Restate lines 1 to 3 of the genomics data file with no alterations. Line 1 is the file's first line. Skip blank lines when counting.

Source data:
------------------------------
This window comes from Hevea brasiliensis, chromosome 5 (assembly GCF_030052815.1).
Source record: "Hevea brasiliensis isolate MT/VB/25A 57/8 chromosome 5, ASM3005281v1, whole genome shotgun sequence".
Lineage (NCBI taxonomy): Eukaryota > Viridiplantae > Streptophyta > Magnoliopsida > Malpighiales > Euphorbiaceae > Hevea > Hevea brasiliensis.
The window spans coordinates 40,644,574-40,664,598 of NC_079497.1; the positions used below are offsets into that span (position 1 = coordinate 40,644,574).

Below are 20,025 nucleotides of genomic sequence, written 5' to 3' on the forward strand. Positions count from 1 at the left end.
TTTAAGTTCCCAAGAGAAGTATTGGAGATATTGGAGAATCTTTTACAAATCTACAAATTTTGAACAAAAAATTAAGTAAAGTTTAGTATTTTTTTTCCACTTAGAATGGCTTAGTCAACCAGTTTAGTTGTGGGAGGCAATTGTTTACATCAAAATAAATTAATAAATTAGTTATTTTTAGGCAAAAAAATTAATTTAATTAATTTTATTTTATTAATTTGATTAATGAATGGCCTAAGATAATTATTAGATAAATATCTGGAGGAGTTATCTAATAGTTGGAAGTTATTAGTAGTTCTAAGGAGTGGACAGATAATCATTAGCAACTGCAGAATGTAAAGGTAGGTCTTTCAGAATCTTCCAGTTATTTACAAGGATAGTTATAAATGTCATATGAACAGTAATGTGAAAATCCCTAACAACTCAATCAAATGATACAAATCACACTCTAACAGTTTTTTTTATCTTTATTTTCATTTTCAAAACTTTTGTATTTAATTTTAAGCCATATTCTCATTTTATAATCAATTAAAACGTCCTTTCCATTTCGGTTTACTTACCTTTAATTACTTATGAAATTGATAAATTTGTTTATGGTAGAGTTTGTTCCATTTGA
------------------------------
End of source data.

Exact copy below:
This window comes from Hevea brasiliensis, chromosome 5 (assembly GCF_030052815.1).
Source record: "Hevea brasiliensis isolate MT/VB/25A 57/8 chromosome 5, ASM3005281v1, whole genome shotgun sequence".
Lineage (NCBI taxonomy): Eukaryota > Viridiplantae > Streptophyta > Magnoliopsida > Malpighiales > Euphorbiaceae > Hevea > Hevea brasiliensis.